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So, At What Point is a Dog REALLY a Senior Dog?

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Bo, the well-informed and highly-educated cat, or so he thinks: These days it seems as if everyone is hung up on age.  No one wants to let go of their youthful appeal.  Pets are no exception.  I think I look quite splendid for my age (which for now will remain a mystery to anyone interested!), and I can still out-wit, out-perform, out-think, and out-last that dog Jessie who so happens to take up residence with me.  However, there does come a time in a dog’s life that you have to consider him to be in the “senior” category.  For the most part, any dog who is age seven or older should be considered middle-aged to senior-aged.  This is a good time for a visit with the vet so assess the best overall health care program for your dog as that clock keeps ticking. (Remember!  We cats have nine lives.  I am not yet worried about my waning days!)

What can you expect as your dog “matures?”  While each dog/breed is different, ther are certain things you may notice as your pet enters into the afternoon of its life:

  • He may slow down.  Notice any small changes in the way he gets up, lays down, or uses the stairs.  Does he seem stiff or hesitant?  Do changes in the weather have any affect on his agility?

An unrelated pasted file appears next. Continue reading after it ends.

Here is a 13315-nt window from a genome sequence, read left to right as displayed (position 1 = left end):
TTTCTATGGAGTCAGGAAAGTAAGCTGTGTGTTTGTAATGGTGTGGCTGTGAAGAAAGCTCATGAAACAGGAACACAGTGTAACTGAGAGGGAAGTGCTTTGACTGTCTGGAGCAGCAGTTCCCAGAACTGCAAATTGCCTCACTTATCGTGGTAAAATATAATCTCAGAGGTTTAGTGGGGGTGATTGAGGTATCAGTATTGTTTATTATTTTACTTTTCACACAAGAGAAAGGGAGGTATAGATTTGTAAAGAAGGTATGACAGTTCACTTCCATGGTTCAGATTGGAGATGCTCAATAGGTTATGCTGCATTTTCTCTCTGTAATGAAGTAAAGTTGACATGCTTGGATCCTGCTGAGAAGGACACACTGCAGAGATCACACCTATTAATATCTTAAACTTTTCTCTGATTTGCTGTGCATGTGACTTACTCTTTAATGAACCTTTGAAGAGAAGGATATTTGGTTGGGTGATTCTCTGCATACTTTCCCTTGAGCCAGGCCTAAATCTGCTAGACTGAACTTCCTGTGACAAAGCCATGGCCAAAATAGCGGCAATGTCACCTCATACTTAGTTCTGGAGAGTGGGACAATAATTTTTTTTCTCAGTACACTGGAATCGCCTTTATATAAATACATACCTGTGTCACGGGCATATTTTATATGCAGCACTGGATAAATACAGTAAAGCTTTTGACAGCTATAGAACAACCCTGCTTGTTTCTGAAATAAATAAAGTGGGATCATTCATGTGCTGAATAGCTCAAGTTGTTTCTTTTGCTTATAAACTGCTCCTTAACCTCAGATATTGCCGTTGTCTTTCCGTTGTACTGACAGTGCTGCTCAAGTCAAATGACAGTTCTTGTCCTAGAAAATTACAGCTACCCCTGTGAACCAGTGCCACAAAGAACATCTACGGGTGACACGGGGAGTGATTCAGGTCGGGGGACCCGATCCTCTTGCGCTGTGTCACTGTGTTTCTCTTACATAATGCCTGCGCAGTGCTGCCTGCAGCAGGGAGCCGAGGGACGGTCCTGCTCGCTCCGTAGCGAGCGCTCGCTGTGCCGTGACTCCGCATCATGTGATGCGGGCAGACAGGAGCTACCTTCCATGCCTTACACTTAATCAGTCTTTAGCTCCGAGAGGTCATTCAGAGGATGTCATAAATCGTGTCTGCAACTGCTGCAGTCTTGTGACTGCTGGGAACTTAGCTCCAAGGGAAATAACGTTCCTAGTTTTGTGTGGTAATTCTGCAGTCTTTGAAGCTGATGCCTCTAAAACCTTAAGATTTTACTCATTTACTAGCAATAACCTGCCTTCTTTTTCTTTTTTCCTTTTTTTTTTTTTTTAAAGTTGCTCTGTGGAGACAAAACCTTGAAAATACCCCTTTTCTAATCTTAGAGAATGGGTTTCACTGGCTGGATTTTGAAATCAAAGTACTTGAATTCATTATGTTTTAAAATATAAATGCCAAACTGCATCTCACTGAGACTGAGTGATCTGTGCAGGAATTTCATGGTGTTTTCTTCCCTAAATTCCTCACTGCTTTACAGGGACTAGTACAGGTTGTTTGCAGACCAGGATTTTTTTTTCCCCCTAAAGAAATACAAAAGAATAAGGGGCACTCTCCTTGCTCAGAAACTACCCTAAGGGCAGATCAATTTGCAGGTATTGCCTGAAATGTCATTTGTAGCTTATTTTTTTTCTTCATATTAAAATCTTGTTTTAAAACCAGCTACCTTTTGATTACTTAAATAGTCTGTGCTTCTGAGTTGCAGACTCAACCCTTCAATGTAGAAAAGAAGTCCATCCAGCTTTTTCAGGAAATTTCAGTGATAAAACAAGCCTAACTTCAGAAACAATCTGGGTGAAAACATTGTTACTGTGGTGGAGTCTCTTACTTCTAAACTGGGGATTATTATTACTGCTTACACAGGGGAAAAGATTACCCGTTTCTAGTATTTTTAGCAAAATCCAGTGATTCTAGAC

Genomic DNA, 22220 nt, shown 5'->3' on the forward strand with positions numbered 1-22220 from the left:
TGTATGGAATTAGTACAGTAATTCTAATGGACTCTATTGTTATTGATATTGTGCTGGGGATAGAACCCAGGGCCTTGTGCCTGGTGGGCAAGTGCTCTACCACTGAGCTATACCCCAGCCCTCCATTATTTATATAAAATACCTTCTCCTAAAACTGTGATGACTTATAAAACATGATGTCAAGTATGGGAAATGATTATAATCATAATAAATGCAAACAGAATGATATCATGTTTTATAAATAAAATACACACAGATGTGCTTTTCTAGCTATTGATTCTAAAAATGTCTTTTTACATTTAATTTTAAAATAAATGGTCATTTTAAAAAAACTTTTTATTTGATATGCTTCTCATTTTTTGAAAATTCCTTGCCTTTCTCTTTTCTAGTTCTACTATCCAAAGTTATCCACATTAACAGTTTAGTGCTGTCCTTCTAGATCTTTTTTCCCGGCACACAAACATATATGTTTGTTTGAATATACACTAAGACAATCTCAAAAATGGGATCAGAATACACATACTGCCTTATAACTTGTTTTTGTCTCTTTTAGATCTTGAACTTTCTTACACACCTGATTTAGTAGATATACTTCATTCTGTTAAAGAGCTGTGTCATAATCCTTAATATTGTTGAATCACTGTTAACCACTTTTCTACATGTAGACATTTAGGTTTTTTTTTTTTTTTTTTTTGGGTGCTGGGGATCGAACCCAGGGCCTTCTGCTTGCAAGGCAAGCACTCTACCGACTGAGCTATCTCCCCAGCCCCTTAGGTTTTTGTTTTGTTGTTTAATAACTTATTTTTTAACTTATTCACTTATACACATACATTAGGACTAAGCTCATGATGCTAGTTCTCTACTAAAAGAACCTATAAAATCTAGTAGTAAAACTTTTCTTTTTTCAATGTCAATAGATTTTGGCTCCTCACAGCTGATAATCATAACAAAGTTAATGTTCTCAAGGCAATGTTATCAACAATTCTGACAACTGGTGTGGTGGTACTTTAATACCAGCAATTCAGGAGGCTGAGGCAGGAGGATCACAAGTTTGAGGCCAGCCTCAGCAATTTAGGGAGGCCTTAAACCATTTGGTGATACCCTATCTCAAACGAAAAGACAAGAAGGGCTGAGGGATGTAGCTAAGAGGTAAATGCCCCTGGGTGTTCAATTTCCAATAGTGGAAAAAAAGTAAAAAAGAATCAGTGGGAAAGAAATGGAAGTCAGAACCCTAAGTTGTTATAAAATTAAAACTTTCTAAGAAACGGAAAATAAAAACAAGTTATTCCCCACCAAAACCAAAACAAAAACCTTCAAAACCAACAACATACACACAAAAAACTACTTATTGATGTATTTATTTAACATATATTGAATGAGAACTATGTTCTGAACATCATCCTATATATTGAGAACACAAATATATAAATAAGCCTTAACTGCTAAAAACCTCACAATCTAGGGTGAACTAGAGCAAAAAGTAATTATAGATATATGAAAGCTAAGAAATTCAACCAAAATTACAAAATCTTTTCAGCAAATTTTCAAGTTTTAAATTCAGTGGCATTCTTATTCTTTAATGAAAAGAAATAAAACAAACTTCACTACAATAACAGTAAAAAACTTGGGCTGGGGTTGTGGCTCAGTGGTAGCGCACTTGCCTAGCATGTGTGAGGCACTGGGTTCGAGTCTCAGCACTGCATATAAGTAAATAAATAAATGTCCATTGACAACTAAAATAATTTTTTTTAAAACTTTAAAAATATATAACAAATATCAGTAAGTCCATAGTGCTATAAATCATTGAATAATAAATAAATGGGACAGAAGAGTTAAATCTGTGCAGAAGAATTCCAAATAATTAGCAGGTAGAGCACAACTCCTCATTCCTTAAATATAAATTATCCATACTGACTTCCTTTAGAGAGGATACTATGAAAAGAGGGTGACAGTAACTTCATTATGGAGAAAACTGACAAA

• You may notice some gray hair around the face and muzzle.  Most dogs begin to show gray hair at five to six years of age, which is considered middle-age for dogs. (Our friend, Bolt, a two-year-old Yorkie-Poo, is already sprouting gray hairs.  He is black all over, so they are more noticeable, but we also suspect he is graying early as he has to deal with an overly-zealous Wheaten Terrier in household that just wears him slick!)
  • Do you call your dog, and he does not seem to hear you?  Does he become easily startled, or is it difficult to awaken him?  Age-related hearing loss is common, but be sure to speak with your vet about it to rule out any underlying medical condition that could be causing it.  (Or, in Jessie’s case, to rule out her penchant for selective hearing.)
  • Look into your dog’s eyes.  Do they appear cloudy or bluish in hue?  As dogs age, their eyes may show a bluish transparent haze near the pupil area.  This is normal, and it does not appear to affect overall vision.  This is not to be confused with cataracts, however, which are white and opaque.
  • As your dog ages, he will lose some muscles mass, particularly in the back legs.

What you will probably not notice as your dog ages is the abundance of love he has for you provided you happily return the favor in kind.  The years rarely seem to have an affect on a dog’s ability to love us unconditionally.

Having said that, however, bear in mind that my relationship with Jessie is more of a love/hate affair.  She loves to annoy me, and I hate to deal with it.  At least we keep each other on our toes, which, in turn, keeps us alive and well!

(Thanks to for this useful information!)


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